Now that the Internet has become such a popular forum, one sees unauthenticated photographs that purportedly bear witness to a massacre in Nanking posted on countless Web sites. Therefore, we have conducted the first comprehensive study of the 143 photographs offered as evidence of the "Nanking Massacre." After scouring approximately 30,000 photographs in photojournalistic magazines published (before and after the Japanese capture of Nanking) in Japan and the U.S., we have discovered that every single one of these "evidentiary photographs" published in 1937-8 is a fake, the product of splicing, staging or false captioning. See Nankin jiken "shoko shashin" wo kensho suru [Analyzing "Photographic Evidence" of the Nanking Massacre], issued in February 2005, for the results of our research. We expect to post an English translation on the Internet (http://www2.asia-u.ac.jp/~jh2cqxyz) in the near future.
In closing, I would like to acknowledge the many people who urged me to have this book translated into English seven years ago, when it first came out in Japanese under the title "Nankin gyakusatsu" no tettei kensho [An exhaustive examination of the "Nanking Massacre"]. Special thanks are due to Ito Takashi, professor emeritus at University of Tokyo; Kobori Keiichiro, ex-professor emeritus at University of Tokyo; Tonooka Akio, ex-professpr at Tokyo Gakugei University; Watanabe Shoichi, professor emeritus at Sophia University; Odamura Shiro, ex-chancellor at Takushoku University; Nagoshi Futaranosuke, ex-professor at Takachiho University; Dr. Komuro Naoki, Sato Kazuo, professor emeritus at Aoyama Gakuin University; Takubo Tadae, professor at Kyorin University; Nishio Kanji, professor emeritus at University of Electro-Communications; Suginoo Yoshio, ex-professor at National Defence Academy; Ko Bunyu, visiting professor at Takushoku University; Nakagaki Hideo, ex-professor at National Defense Academy; Kitamura Yoshikazu, professor at Aichi University of Education; Sugihara Seishiro, professor at Musashino University; Hasegawa Michiko, professor at Saitama University; Nakagawa Yatsuhiro, professor at Tsukuba University; Nakanishi Terumasa, professor at Kyoto University; Matsumoto Michihiro, ex-professor at Honolulu University; the Messrs. Nakajima Shinzaburo, Hara Takizo, Kondo Yasushi, Saisu Shigekazu, Masuda Toshio, Moteki Hiromichi and Ms. Mayumi Atsuko.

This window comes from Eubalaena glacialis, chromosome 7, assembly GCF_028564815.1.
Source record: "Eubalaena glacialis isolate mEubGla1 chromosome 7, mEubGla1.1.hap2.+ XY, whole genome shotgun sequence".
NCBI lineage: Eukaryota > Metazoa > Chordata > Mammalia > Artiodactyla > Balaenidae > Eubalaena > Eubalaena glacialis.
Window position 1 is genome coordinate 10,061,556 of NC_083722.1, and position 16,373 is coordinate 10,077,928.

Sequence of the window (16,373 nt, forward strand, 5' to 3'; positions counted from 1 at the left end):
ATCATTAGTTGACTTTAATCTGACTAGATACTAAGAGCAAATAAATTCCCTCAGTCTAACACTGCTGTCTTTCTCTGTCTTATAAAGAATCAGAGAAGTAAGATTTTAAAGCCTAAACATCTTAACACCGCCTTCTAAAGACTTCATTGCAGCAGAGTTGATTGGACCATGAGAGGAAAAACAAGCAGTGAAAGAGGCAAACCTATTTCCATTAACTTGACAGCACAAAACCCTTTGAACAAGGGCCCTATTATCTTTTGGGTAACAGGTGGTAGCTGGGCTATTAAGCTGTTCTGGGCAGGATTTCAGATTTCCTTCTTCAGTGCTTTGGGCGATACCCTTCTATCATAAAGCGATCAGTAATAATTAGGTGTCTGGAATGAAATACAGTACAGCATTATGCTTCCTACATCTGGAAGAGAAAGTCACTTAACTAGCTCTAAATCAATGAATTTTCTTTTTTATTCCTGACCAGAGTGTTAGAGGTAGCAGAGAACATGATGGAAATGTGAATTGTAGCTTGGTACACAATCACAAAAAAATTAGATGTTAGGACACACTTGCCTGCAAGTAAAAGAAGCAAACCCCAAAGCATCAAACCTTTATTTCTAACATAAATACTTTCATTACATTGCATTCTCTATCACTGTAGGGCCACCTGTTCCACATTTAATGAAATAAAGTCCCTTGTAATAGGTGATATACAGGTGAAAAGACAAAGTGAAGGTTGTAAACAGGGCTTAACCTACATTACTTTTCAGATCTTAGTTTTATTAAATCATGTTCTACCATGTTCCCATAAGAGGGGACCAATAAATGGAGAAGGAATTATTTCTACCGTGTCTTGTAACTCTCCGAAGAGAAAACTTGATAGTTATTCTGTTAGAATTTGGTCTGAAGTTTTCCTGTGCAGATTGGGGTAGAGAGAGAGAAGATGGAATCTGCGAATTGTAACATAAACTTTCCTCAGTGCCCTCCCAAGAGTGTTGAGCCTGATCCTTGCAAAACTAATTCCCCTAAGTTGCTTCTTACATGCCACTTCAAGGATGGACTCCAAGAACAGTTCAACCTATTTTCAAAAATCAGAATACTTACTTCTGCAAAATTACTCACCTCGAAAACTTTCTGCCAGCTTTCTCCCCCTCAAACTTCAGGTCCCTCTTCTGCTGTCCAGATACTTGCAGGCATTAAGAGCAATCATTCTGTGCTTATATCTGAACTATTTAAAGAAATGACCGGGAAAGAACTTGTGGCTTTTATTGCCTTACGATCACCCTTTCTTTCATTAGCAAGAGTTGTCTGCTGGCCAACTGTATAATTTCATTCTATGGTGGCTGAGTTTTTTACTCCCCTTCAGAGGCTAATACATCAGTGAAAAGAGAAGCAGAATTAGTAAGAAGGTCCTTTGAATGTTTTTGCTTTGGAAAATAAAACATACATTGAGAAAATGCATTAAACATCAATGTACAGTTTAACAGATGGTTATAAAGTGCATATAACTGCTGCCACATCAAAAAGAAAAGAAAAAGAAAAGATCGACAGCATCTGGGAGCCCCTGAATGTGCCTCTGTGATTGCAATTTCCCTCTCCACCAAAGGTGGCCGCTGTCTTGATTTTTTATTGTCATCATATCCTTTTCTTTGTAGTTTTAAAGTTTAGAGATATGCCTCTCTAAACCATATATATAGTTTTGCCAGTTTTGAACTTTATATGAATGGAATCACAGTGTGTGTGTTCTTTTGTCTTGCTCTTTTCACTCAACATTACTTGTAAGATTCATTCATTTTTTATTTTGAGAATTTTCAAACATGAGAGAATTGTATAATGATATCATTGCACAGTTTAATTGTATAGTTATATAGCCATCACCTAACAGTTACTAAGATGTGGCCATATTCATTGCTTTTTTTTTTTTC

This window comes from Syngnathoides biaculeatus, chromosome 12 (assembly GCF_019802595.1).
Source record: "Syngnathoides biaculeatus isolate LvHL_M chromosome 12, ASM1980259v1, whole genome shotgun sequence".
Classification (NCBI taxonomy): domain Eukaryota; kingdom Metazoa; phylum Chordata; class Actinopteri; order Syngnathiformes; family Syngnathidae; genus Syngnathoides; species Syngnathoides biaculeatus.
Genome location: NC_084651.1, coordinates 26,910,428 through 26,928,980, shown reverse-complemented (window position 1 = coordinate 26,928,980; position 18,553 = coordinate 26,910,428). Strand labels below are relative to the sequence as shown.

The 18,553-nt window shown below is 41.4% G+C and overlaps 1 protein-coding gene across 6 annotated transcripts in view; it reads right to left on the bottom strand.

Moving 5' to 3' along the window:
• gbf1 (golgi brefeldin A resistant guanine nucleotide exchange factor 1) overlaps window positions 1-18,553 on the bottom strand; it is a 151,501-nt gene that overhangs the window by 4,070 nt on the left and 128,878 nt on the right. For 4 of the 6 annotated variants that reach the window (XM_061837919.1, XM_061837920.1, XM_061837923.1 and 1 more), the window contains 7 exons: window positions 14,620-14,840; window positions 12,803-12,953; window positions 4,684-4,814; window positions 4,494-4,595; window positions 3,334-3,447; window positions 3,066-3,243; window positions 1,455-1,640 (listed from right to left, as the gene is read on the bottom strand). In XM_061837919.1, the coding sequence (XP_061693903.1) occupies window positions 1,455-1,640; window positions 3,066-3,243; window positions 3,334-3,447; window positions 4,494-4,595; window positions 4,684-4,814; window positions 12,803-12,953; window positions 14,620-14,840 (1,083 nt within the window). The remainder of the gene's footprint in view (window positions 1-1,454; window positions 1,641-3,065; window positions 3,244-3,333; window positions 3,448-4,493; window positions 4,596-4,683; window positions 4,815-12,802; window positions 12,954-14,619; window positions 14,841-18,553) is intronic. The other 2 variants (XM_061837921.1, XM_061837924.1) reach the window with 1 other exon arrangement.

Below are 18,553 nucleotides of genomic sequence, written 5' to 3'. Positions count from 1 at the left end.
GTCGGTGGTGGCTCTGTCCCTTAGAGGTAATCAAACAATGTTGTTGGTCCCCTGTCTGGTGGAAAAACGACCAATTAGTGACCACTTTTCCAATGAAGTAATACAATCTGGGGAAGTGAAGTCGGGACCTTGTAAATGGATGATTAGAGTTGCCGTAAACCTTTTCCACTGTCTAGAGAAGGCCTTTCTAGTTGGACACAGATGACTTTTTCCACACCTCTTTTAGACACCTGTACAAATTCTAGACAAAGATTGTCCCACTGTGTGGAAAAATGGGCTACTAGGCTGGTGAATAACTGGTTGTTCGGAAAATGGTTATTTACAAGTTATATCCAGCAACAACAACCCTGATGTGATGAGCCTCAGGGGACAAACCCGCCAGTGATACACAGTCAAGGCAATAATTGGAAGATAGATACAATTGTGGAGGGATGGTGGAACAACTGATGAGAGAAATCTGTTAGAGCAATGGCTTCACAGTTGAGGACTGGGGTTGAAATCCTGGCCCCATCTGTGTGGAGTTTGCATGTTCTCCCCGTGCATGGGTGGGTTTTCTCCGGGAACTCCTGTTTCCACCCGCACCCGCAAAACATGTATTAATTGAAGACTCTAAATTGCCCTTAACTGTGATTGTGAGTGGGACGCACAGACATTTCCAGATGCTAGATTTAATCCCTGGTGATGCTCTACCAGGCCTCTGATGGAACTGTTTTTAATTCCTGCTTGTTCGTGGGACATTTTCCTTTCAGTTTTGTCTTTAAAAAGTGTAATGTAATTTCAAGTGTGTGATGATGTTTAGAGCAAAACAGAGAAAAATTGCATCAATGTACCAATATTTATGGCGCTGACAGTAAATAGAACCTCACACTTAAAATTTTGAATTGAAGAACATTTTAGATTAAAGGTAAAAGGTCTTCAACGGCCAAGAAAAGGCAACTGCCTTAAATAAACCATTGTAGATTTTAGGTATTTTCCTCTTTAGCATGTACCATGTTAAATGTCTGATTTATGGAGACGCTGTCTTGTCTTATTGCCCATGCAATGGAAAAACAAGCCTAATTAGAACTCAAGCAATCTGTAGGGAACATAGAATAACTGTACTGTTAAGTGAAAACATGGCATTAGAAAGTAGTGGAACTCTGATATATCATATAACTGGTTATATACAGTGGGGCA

The author would also like to express his gratitude to Takemoto Tadao, professor emeritus at Tsukuba University; Fujioka Nobukatsu, formerly professor at University of Tokyo and currently professor at Takushoku University; and the Messrs. Takahana Yutaka, Iwata Yoshiyasu and Yuhara Masataka for their unceasing support and encouragement during the long road to publication.Higashinakano Shudo
Born in Kagoshima in 1947, Dr. HIGASHINAKANO Shudo is professor of history of political thought and Japanese intellectual history at Asia University in Tokyo. He majored in the history of German political thought and socialism at Kagoshima University and Osaka University. Prior to his appointment as professor at Asia University in 1995, he served as visiting professor of Japanese intellectual history at Western Washington University (1985-86), and visiting scholar at the University of Hamburg (1988-89).
In 1990, a year after the fall of the Berlin Wall, Dr. Higashinakano started to research the situation in Nanking in 1937. And since 1995, the main focus of his research interest has been this subject. He has been president of Japan Nanking Society since 2000. The original title of this translated work is "Nankin gyakusatsu" no tettei kensho [An exhaustive study of the "Nanking Massacre"] (Tokyo: Tendensha, 1998).
He has published many books, among them Nankin jiken "shoko shashin" wo kensho suru [Analyzing the "photographic evidence" of the Nanking Massacre] (co-authored with Kobayashi Susumu and Fukunaga Shinjiro, Tokyo: Soshisha, 2005), Nankin gyakusatsu kenkyu no saizensen, vols.1-4 [The front line of research on the Nanking Massacre, vols. 1-4] (Tokyo: Tendensha, 2002-2005), 1937 Nankin koryaku sen no shinjitsu [The truth about the capture of Nanking in 1937] (Tokyo: Shogakukan Bunko, 2003), An Overview of the Nanking Massacre (Osaka: Kokumin Kaikan, 1999), Za reipu obu Nankin no kenkyu [A Study of the Rape of Nanking] (coauthored with Fujioka Nobukatsu, Tokyo: Tendensha, 1999), Higashi Doitsu shakaishugi taisei no kenkyu [A study of the socialistic System in East Germany] (Tokyo: Nansosha, 1996), and Kokka hasan: Higashi Doitsu shakaishugi no 45 nen [Bankruptcy of a state: 45 Years of Socialism in East Germany] (Tokyo: Tendensha, 1992). One of his research papers, titled "The Overall Picture of the Nanking Massacre," is included in Nanking 1937: Memory and Healing (New York: M. E. Sharpe, 2002).